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Old 05-01-2003, 11:30 AM   #1
jharris
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/proc/sys/fs/file-nr ??


Anyone got any good resources on what this file really shows? I've got a server that runs out of file handles but whats reported by file-nr doesn't make sense - Observe
Code:
[root@cuboid root]# cat /proc/sys/fs/file-nr
2713    1166    235928
So according to the info I've found so far... 2713 = allocated file handles, 1166 = available file handles, 235928 = max file handles (as set in /proc/sys/fs/file-max). I know that some documentation (including the kernel docs!) say that the 1166 = handles used but this isn't the case as every file I open a new file this number goes down.

First question - Why doesn't available_files = max_files - allocated_files ??

And why is the output from
Code:
[root@cuboid root]# lsof | wc -l
  27128
so very very different to allocated files?

Any info greatly appreciated!

Jamie...
 
Old 05-02-2003, 08:52 AM   #2
Mik
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Well from what I can see is that the second number is the amount of allocated handles which are available. Not the total amount of available handles.

If I test it with an application that keeps allocating filehandles. I can see that the second number decreases till it gets to something really low like 10, the first number stays constant while this happens. After it reaches a low point then the first number starts increasing and the second number stays low. Ofcourse the first number won't go any higher then the max.

I don't really know why lsof would show so many more lines. Unless you are running a lot of multithreading applications and it's showing multiple entries for the same file descriptors.

Well that's as much information as I could think of without going through the kernel code and find out what is really going on, which I don't really feel like doing.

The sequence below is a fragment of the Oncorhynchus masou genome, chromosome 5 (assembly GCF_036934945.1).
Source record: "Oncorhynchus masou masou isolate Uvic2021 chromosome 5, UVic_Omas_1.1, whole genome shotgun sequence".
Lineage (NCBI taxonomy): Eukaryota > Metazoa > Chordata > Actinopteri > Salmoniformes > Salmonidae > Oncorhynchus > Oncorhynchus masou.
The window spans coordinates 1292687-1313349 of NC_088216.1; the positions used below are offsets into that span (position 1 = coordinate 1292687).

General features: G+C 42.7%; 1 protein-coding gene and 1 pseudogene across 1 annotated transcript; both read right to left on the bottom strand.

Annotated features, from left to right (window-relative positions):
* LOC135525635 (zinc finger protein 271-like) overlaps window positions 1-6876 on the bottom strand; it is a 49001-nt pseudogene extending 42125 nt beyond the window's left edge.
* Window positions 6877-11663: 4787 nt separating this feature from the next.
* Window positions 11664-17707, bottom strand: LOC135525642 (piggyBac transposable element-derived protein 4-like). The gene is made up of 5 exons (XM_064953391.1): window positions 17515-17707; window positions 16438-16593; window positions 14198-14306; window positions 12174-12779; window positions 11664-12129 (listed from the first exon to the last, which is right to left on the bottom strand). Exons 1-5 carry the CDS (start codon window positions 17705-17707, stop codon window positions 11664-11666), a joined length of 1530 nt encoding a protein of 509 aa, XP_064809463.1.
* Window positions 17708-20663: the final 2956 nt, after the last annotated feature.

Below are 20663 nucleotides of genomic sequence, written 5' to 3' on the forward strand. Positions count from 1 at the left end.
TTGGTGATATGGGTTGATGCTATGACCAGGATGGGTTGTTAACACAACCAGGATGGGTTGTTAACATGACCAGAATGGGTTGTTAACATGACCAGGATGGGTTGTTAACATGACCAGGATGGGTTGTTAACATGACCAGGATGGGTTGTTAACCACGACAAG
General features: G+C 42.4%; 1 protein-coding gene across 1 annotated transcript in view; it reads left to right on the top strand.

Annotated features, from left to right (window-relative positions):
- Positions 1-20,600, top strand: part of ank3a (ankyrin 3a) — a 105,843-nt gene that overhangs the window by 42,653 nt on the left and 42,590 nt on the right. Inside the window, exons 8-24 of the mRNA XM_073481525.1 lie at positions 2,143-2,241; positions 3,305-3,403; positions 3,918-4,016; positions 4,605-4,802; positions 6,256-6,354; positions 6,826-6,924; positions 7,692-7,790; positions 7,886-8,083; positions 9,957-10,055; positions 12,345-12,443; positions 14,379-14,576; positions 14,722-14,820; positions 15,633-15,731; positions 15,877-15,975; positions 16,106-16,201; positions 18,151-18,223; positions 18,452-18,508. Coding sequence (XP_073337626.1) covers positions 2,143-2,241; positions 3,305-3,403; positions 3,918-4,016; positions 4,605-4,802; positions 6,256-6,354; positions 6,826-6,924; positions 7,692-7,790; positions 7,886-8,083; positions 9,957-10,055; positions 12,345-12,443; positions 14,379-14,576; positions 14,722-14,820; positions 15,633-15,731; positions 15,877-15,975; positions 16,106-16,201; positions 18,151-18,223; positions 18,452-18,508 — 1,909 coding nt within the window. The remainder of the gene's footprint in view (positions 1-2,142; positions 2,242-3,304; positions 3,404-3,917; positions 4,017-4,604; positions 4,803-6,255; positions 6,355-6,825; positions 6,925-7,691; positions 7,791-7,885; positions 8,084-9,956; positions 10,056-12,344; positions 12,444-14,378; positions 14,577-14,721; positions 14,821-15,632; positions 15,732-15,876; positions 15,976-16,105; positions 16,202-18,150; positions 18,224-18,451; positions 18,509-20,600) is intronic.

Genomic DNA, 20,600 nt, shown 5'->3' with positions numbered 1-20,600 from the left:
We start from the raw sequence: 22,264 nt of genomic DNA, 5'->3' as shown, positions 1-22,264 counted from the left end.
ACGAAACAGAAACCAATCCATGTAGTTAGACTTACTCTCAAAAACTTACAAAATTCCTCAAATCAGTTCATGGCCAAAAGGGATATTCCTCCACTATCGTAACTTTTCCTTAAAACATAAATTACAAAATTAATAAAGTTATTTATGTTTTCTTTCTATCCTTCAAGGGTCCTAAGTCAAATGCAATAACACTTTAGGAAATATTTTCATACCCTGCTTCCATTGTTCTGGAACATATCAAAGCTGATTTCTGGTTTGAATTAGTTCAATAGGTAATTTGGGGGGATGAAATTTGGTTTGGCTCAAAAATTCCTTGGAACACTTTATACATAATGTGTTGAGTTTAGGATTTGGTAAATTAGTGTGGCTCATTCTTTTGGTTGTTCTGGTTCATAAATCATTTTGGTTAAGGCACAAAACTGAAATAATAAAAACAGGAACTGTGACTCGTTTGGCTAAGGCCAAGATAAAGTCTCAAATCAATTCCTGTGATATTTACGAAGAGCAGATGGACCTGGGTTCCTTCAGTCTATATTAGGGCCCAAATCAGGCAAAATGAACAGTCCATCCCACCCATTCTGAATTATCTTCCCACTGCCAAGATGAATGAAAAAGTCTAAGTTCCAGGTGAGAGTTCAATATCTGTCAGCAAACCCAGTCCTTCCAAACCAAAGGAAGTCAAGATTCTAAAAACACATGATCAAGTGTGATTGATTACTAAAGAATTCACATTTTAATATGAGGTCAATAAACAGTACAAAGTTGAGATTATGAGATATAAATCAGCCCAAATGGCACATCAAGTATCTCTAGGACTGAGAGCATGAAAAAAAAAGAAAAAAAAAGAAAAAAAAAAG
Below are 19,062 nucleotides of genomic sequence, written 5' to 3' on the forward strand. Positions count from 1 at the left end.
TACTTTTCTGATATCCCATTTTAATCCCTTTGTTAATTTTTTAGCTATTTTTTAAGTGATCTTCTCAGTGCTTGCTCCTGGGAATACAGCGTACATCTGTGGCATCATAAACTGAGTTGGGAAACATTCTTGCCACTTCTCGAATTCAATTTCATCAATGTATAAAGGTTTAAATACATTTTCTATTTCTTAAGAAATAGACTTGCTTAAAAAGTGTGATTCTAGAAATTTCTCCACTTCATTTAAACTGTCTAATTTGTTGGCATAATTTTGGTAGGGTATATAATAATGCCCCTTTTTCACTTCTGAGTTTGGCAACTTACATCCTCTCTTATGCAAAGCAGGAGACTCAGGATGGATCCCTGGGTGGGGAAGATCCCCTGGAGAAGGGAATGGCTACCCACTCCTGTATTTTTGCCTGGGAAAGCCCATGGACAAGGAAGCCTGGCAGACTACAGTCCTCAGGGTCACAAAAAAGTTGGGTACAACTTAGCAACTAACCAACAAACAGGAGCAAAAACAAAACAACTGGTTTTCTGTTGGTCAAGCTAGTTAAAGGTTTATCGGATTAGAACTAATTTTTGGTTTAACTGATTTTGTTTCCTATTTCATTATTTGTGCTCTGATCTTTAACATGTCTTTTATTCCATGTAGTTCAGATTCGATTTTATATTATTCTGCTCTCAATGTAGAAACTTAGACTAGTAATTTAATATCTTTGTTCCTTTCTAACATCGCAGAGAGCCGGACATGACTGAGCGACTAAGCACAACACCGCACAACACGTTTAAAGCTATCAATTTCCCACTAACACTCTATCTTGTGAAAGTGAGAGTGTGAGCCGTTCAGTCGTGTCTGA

Old 05-02-2003, 09:03 AM   #3
jharris
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Quote:
Originally posted by Mik
Well from what I can see is that the second number is the amount of allocated handles which are available. Not the total amount of available handles.
Excuse my density on the subject... Whats the distinction between available allocated handles and the total available handles??
Quote:
Originally posted by Mik
If I test it with an application that keeps allocating filehandles. I can see that the second number decreases till it gets to something really low like 10, the first number stays constant while this happens. After it reaches a low point then the first number starts increasing and the second number stays low.
So as you open files you use the allocated files handles (middle number gets lower), when this number moves towards some threshold more file handles are made available for processes to use (the first number gets larger) yeah? If this is the case why doesn't the available allocated handles suddenly increase? Or have I misunderstood something (very likely).
Quote:
Originally posted by Mik
Well that's as much information as I could think of without going through the kernel code and find out what is really going on, which I don't really feel like doing.
Exactly how I feel about the problem. Not being a C coder it would be a challenge to say the least!

Thanks for the info so far its a great help.

Jamie...
 
Old 05-02-2003, 09:24 AM   #4
Mik
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Well I'm not an expert on the topic but I was just trying to show what conclusions I came up with. I'll try to explain my conclusions using example to make it more clear. This system I was trying things out on only has the max set to double the default:

#cat /proc/sys/fs/file-nr
2788 1270 8192

Now according to what I see 8192 is the maximum. 2788 is the amount allocated and 1270 is the amount of unused. Meaning that there would be 2788 - 1270 being used. Instead of 8192 -1270 being used. That's what I meant with the difference between 'available allocated handles' and 'total available handles'.

If I start an example application like bash. After starting bash once only the middle number will have decreased by 20. 'lsof | wc -l' increases by 26. The amount changed stays the same each time I start a new bash process. This stays the same till the middle number gets really low. Then it starts allocating new filehandles and the first number starts increasing by 20 instead.

I guess lsof reports more then just the open files for each process. Since it contains 6 lines more each time.

This is just what I see happening. So your conclusion out of that is as good as mine.
 
Old 05-02-2003, 10:01 AM   #5
jharris
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Thumbs up SORTED!

Now I get it!

cheers mate

Jamie...
 
Old 07-27-2009, 07:07 PM   #6
Garp
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I know I'm doing serious necro posting, but as a Google search for file-nr shows this second on the results, I thought it would be worth posting the link to this useful description I found:

http://www.netadmintools.com/part295.html
 
  


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